When embarking on starting a family, is it so crass to wonder if your new bundle of joy might also be your ticket to financial freedom and independence? Sure, there are lots of cautionary tales of child actors and chess prodigies — but what about those kids who manage to make their college tuition plus a car down payment from a good night during "Jeopardy!" Kids' Week? Or that eager kid from down the block who seems to be making bank mowing lawns? Is it so terrible to wish your child a cash machine, on top of all those run-of-the-mill desires for health and happiness?
Of course not! Doesn't the American dream involve something about your kid making you fabulously wealthy? I'm sure that's written somewhere. But do know that, while the dough piling up on your doorstep might be great, it doesn't make it any less subject to Uncle Sam ... in general.
Here are the quick and dirty rules about filing taxes for children. And like all quick and dirty tax rules, that means that there are loads of exceptions and special circumstances that might need to be taken into consideration. So while we can give you the highlights, you'll need to check you particulars with the IRS.
In general, minors need to file a tax return if they have earned income over $6,200. Earned income isn't necessarily lemonade stand profits; it's any wage or salary paid by an employer – say, your kid's pay for modeling adorable outfits for your local toddler boutique's ads. But here's the thing: Even if your child is bringing in less than $6,200, it might be a good idea to file a tax return anyway — if taxes were withheld on the paychecks, he or she will be due for a refund.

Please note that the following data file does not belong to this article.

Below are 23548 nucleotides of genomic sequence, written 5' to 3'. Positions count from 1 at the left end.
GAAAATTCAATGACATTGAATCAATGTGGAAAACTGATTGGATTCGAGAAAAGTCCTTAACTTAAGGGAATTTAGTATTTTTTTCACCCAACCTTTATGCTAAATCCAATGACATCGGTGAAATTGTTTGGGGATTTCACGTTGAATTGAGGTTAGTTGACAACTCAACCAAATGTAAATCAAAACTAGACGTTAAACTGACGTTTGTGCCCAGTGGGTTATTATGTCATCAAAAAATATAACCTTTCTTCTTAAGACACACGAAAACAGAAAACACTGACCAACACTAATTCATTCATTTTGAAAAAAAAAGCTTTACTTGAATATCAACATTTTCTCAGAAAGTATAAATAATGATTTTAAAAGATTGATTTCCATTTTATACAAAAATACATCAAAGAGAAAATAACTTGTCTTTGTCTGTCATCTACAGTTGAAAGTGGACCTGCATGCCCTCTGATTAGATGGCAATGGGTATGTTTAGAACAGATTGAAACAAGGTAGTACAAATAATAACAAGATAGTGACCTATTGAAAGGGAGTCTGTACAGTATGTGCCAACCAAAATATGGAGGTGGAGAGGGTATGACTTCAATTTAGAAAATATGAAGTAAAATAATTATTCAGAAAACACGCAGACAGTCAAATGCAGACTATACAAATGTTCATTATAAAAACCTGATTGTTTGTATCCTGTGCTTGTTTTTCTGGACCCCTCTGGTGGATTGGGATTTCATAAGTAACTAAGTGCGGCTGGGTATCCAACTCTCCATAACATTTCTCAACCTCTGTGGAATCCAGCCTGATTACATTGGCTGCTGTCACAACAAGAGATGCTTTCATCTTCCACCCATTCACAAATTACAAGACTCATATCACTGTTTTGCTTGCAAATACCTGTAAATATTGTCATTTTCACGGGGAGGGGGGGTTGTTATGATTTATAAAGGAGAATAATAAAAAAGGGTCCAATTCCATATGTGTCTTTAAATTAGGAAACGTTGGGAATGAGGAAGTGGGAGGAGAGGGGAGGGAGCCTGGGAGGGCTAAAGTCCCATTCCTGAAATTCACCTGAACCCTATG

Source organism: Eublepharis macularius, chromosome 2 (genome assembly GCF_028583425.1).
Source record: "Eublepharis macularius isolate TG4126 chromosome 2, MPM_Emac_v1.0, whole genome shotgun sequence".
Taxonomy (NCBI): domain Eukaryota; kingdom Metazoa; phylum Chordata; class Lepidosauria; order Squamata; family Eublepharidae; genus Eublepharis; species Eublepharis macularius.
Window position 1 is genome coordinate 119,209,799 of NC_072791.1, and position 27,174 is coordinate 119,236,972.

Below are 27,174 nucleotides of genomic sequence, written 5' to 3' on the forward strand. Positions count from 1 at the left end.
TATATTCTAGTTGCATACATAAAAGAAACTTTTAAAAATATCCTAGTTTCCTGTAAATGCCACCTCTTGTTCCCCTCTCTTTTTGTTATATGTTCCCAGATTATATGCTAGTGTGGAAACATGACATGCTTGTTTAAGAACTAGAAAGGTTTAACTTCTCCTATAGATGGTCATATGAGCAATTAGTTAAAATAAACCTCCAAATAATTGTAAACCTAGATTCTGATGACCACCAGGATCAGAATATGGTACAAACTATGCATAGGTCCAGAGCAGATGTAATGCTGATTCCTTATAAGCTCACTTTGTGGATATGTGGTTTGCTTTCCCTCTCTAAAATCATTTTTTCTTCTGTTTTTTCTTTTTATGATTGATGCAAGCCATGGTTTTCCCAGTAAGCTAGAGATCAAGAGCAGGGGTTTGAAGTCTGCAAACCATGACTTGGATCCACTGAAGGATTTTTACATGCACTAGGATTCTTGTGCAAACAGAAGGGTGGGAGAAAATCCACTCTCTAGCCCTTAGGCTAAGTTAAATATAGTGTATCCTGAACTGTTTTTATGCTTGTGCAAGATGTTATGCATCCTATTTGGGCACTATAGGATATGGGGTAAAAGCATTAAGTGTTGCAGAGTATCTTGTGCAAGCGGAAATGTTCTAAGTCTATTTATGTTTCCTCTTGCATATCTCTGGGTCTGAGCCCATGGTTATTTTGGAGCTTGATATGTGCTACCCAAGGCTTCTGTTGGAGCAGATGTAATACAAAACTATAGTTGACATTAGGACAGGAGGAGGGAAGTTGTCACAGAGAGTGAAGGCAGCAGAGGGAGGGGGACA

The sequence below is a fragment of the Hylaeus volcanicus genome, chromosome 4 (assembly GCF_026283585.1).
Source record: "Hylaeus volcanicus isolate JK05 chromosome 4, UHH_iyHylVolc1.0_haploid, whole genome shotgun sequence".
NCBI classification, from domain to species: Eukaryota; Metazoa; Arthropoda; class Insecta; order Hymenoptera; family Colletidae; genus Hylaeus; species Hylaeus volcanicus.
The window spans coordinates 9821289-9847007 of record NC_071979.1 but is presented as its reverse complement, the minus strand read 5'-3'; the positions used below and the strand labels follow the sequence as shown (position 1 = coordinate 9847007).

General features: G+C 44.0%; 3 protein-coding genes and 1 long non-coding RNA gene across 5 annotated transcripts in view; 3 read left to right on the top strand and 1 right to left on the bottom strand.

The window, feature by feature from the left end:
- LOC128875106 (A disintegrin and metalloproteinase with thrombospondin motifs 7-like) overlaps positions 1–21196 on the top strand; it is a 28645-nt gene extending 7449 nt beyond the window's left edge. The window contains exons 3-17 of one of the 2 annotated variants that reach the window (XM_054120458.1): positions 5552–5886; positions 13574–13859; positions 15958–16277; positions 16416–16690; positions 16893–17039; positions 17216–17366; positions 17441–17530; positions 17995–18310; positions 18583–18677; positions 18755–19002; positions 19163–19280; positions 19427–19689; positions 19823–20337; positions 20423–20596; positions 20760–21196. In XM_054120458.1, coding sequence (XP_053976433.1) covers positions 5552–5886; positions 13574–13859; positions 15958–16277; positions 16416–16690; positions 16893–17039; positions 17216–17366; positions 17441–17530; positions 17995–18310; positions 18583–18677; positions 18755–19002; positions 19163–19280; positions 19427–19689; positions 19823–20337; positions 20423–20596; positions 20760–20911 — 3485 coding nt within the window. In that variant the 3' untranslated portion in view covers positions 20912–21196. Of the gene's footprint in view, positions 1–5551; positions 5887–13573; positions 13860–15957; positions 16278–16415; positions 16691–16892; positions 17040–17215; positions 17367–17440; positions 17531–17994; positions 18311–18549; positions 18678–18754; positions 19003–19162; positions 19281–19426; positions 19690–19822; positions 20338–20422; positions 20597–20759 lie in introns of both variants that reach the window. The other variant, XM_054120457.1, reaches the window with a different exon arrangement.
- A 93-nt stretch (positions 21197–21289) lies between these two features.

Now if your kid is making unearned money — like interest or dividends — it's a different story. If your son or daughter is flush with more than $1,000 in unearned income, you'll definitely need to file a return. (There are circumstances in which you could just include it on your own tax return, but that might mean you find yourself in a higher tax bracket.)
And don't think that Junior is going to be thrown in the slammer if he or she dodges their taxes. If kids are not old enough to understand taxes or how a return works, the responsibility lies with the parent or guardian.